Domvs Romana

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Domvs Romana
Malta - Mdina - Wesgha tal-Muzew - Domus Romana out 01 ies.jpg
Ruins of the Domus Romana
LocationMdina/Rabat, Malta
Coordinates35°53′7.1″N 14°24′0.3″E / 35.885306°N 14.400083°E / 35.885306; 14.400083Coordinates: 35°53′7.1″N 14°24′0.3″E / 35.885306°N 14.400083°E / 35.885306; 14.400083
Part ofMelite
MaterialLimestone and marble
Founded1st century BC
Abandoned2nd century AD
11th century AD
Site notes
Excavation dates1881, 1920–1925
ArchaeologistsAntonio Annetto Caruana
Themistocles Zammit
OwnershipGovernment of Malta
ManagementHeritage Malta
Public accessYes
WebsiteHeritage Malta

The Domus Romana (Latin for "Roman House"), stylized as the Domvs Romana (after Latin's lack of distinction between u and v), is a ruined Roman-era house located on the boundary between Mdina and Rabat, Malta. It was built in the 1st century BC as an aristocratic town house (domus) within the Roman city of Melite. In the 11th century, a Muslim cemetery was established on the remains of the domus.

The site was discovered in 1881, and archaeological excavations revealed several well preserved Roman mosaics, statues and other artifacts, as well as a number of tombstones and other remains from the cemetery. Since 1882, the site has been open to the public as a museum, which is currently run by Heritage Malta. It was erroneously called the Roman Villa when rediscovered as it was thought to be outside the city of Melite but on further examinations it was clarified to be within city limits.[1]

History and description[edit]

Roman house[edit]

The mosaic of the peristyle

The Domvs Romana is believed to have been built in the beginning of the 1st century BC, and it remained in use until the 2nd century AD. The house had a colonnaded peristyle inspired by ancient Greek architecture, and its best features are the well-made polychrome Hellenistic style mosaics found in the peristyle and the surrounding rooms, which show decorative motifs or mythological scenes. Two types of tesserae were employed: opus vermiculatum, in the centre of the pavement; opus tessellatum, larger tesserae to create three-dimensional designs all around the main image. The picture sought to imitate a highly popular motif which may be first painted by an artist from Sophos. The domus also shows fine painted wall plaster imitating coloured marbles and showing partly stylized architectural elements which would place them somewhere between the 1st and 2nd Pompeian Styles.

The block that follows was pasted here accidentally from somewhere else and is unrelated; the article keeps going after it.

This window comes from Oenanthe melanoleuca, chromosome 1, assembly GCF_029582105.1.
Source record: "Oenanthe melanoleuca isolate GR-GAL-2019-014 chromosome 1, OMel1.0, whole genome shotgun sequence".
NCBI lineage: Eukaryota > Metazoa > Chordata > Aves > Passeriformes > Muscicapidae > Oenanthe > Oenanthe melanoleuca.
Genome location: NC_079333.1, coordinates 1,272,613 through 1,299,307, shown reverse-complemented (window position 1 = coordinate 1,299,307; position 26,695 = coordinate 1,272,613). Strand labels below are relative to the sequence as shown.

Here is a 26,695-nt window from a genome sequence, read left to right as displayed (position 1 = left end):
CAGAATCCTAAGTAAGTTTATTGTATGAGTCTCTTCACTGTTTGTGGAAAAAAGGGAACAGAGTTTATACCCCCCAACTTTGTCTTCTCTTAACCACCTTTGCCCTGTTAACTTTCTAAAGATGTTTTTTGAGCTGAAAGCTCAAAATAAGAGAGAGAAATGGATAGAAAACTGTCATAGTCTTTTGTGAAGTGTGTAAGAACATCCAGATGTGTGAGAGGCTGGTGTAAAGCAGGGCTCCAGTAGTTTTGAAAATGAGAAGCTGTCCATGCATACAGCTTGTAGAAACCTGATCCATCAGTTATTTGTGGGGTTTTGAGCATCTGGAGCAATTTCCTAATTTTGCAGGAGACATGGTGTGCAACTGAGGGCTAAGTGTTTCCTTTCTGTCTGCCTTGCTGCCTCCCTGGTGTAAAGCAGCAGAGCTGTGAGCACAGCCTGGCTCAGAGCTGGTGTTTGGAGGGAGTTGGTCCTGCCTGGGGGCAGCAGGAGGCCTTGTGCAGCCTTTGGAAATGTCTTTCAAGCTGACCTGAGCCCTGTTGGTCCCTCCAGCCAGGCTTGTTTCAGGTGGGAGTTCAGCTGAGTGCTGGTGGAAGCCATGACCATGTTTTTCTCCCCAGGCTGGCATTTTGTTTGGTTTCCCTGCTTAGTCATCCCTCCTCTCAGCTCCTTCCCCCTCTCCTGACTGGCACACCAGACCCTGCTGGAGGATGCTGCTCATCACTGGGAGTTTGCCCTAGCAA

Although the house was mostly destroyed over time, its mosaics have survived largely intact, and they are comparable with those found at Pompeii or Sicily. A number of 1st century AD statues of the imperial Roman family, along with coins, glassware, tableware, bath accessories, amphorae and other fine artifacts have also been found in the domus.[2]

Muslim cemetery[edit]

Sarcophagus and limestone tombstones from the Muslim cemetery, now exhibited in the museum

In the 11th century, while Malta was part of the Fatimid Caliphate, the site of the domus was converted into a cemetery. At least 245 burials were discovered during the excavations, which also unearthed a number of limestone (and one marble) tombstones with Naskh or Kufic inscriptions. Some ceramics and a silver ring were also found during the excavations.[2]

Discovery and excavations[edit]

The Domvs Romana was discovered accidentally in 1881 by workers during a landscaping project. It was subsequently excavated by the leading archaeologists of the time, including Antonio Annetto Caruana, Sir Themistocles Zammit, Robert V. Galea, Harris Dunscombe Colt and Louis Upton Way.[2]


The Domvs Romana museum

After the domus was first excavated, a museum was built on the site of the peristyle of the house in order to preserve its mosaics. The museum opened in February 1882, and it was the first building in Malta that was constructed specifically to house a museum of a particular archaeological site. The museum was originally known as the Museum of Roman Antiquities, and apart from the mosaics and other Roman or Muslim artifacts uncovered from the domus, it also exhibited some other Roman marble pieces which were found in the streets of Mdina. Eventually, many Roman artifacts found elsewhere in Malta were transferred to this museum.[3]

In 1922, the museum was enlarged to designs by the architect Galizia,[clarification needed] and a neoclassical façade and a large display room were added. The remains of the domus were included on the Antiquities List of 1925.[4] The museum closed during World War II, and it housed a restoration centre before reopening to the public in 1945.[3]

The mosaic of the peristyle was restored in the second half of the 20th century, but was unintentionally damaged in the process. Currently, Heritage Malta is carrying out a report on how to conserve the mosaic and repair it with as little damage as possible. The displays of the museum were renovated between 2002 and 2005, and again in 2011.[3]

Further reading[edit]


  1. ^ "Zammit, V. (1999, June 27). Domus Rumana : ir-Rabat. Mument : Pizzikanna, pp. 3" (PDF).
  2. ^ a b c Depasquale, Suzannah; Cardona, Neville Juan (2005). Site Catalogue: The Domvs Romana – Rabat Malta. Malta: Heritage Books. p. 3. ISBN 9993270318.
  3. ^ a b c "Domvs Romana". Heritage Malta. Archived from the original on 5 January 2015.
  4. ^ "Protection of Antiquities Regulations 21st November, 1932 Government Notice 402 of 1932, as Amended by Government Notices 127 of 1935 and 338 of 1939". Malta Environment and Planning Authority. Archived from the original on 19 April 2016.